Christmas Eve 2015

Luke 2:1-20

 

“And an angel of the Lord appeared to them, and the glory of the Lord shown around them, and they were filled with fear.”

I like the way that the King James Version says of the shepherds: “they were sore afraid.”

Sore afraid. The words mean very afraid, but to our ears it sounds as though they were so fearful that it hurt.

The shepherds are not the only ones, are they?

We are entering what seems to me to be a very new and unfamiliar time in our nation and in the world. The way ahead is not clear and many voices say fear is the proper response.  If you don’t know that kind of fear, be assured that there are people who want you to. They want you to be sore afraid.

But the Christmas story does not leave the shepherds—or us—in fear. And what comes next is astonishing.  The angel says to them: “Behold!”

We don’t use the word much anymore. But I love that wonderful word from the Bible, a word that almost picks you up and shakes you till you notice: "Behold!"

“Behold!” Look! Look until you really see.

Listen! Listen until you really hear.

“Behold! I bring you good news of a great joy which will come to all the people; for to you is born this day in the city of David a Savior who is Christ the Lord.”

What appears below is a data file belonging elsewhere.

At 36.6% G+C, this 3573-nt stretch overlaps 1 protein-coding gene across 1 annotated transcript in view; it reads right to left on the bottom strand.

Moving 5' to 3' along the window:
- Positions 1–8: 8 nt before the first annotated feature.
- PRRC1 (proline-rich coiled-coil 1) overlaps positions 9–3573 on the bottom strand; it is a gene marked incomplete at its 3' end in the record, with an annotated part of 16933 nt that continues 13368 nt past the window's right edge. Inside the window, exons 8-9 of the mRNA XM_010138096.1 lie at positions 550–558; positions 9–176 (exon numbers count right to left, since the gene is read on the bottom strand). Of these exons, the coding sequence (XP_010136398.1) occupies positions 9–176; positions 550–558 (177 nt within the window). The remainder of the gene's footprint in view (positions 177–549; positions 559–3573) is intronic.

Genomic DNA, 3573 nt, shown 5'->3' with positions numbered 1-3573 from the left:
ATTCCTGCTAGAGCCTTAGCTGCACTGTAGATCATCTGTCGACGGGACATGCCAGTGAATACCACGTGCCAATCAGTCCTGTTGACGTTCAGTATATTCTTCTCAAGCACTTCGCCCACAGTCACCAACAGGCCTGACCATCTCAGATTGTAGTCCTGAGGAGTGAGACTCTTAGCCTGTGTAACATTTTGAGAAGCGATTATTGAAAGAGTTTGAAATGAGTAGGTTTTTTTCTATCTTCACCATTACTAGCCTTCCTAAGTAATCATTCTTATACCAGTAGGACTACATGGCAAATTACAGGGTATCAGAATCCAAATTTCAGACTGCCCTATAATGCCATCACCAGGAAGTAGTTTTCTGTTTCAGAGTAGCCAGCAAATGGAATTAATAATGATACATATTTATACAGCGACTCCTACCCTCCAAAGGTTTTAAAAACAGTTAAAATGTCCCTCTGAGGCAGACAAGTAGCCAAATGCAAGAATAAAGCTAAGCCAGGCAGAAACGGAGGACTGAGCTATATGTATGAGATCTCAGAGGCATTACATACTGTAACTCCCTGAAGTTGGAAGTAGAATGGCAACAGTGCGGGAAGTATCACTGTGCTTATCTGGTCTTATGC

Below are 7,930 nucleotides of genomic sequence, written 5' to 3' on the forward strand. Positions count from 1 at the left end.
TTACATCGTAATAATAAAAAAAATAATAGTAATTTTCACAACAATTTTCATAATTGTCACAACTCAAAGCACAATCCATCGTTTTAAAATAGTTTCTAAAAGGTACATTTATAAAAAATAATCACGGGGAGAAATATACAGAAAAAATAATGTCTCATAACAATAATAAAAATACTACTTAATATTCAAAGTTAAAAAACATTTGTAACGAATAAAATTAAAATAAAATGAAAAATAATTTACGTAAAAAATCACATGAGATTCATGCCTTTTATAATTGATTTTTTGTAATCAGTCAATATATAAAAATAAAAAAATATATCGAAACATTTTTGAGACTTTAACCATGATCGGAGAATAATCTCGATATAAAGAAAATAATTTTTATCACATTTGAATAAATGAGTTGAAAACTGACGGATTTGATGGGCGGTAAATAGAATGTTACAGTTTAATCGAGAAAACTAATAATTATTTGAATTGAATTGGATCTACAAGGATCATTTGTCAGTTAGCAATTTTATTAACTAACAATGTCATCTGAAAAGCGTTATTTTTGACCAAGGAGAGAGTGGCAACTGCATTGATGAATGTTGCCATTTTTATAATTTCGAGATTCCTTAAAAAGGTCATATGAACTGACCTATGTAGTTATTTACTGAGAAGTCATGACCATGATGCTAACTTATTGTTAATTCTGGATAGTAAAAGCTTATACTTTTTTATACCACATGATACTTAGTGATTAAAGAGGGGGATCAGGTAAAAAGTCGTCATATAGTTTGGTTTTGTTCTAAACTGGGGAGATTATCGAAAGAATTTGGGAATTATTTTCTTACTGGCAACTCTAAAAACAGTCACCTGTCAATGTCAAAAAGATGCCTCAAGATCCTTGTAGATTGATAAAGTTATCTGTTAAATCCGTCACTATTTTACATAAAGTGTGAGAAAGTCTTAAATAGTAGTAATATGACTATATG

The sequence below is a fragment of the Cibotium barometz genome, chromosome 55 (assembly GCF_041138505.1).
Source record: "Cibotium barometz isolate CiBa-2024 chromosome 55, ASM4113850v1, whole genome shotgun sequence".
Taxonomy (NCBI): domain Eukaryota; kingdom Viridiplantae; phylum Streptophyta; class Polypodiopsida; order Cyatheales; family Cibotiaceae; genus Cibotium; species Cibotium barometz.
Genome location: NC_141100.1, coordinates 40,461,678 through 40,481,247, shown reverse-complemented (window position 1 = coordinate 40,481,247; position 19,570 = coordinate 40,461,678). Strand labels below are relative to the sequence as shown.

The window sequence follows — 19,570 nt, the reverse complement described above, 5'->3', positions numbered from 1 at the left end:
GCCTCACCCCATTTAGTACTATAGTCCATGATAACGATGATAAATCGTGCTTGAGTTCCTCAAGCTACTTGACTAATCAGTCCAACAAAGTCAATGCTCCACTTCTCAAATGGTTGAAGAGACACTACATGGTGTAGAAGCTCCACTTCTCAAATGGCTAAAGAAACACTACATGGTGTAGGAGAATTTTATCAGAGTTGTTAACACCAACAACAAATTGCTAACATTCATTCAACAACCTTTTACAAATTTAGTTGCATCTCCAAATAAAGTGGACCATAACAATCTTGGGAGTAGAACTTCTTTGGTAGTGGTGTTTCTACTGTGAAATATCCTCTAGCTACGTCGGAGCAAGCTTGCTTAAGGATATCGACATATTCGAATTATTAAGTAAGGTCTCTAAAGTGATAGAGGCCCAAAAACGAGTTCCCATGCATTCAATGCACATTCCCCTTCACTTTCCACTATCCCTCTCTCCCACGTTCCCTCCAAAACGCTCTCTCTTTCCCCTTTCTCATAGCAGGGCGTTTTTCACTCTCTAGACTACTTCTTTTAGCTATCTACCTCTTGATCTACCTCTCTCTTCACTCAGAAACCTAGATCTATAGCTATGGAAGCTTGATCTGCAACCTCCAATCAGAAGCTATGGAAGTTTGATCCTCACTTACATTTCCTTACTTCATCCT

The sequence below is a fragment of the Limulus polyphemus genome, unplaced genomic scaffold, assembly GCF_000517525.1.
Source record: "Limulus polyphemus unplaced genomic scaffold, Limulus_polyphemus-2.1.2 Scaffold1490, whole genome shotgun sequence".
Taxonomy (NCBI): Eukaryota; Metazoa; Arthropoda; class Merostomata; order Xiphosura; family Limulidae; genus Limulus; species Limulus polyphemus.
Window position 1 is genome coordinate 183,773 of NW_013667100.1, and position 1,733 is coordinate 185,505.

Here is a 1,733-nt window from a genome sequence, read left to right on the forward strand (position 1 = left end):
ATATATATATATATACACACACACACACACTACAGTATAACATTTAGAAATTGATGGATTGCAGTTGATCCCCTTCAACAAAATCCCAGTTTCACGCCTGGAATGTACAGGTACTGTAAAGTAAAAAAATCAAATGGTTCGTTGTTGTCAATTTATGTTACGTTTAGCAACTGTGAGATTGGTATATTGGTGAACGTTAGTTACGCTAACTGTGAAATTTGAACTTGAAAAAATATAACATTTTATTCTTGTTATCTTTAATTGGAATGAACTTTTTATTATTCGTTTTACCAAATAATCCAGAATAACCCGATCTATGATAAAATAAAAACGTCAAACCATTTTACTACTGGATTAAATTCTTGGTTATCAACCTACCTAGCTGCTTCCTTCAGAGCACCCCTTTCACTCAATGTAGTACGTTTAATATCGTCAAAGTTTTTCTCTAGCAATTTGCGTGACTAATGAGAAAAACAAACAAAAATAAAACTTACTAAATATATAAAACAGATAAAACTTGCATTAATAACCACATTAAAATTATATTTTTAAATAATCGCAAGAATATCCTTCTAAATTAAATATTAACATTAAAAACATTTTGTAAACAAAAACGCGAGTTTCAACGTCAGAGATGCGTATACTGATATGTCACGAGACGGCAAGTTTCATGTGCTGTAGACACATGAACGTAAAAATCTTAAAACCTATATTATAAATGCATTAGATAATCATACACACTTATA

Angels confront us every step of the way on the journey toward Bethlehem.

An angel comes to Joseph in a dream.

An angel—he says his name is Gabriel—an angel appears to old Zechariah—the husband of Mary’s cousin, Elizabeth, the father of John the Baptist, while he is at work.

An angel—Gabriel again—shows up in Nazareth to talk with Mary.

And finally, as we heard again this evening, a multitude of them appear near Bethlehem, startling the shepherds and singing like there was no tomorrow—or better, like God's eternal future had broken into our dreary and weary today.

Angel. You know, because I’ve said it often enough, that the word simply means “messenger.” If you listen when the angels speak, you begin to notice a theme in their messages. The situations are different. The people are different. But there is a common thread running from heaven to earth. Throughout the Christmas story, the angels give the events the same interpretation.

“Do not be afraid.”

Joseph, do not be afraid to take Mary as your wife.

Zechariah, do not be afraid, for your prayer is heard.

Mary, do not be afraid, for you have found favor with God.

Shepherds, do not be afraid, for to you this day is born a Savior.

Two thousand years later, contemporary ears seem deaf to this message. Wiser, more sophisticated, many would say fear is the best response to contemporary times.

Two thousand years later, there is so much that scares people. Gun violence, illness, an uncertain, changing world. We work on home security and homeland security—still we feel insecure.

Yet the message of those Christmas angels still comes to us today.

“Do not be afraid.”

Sometimes it comes to us in surprising ways.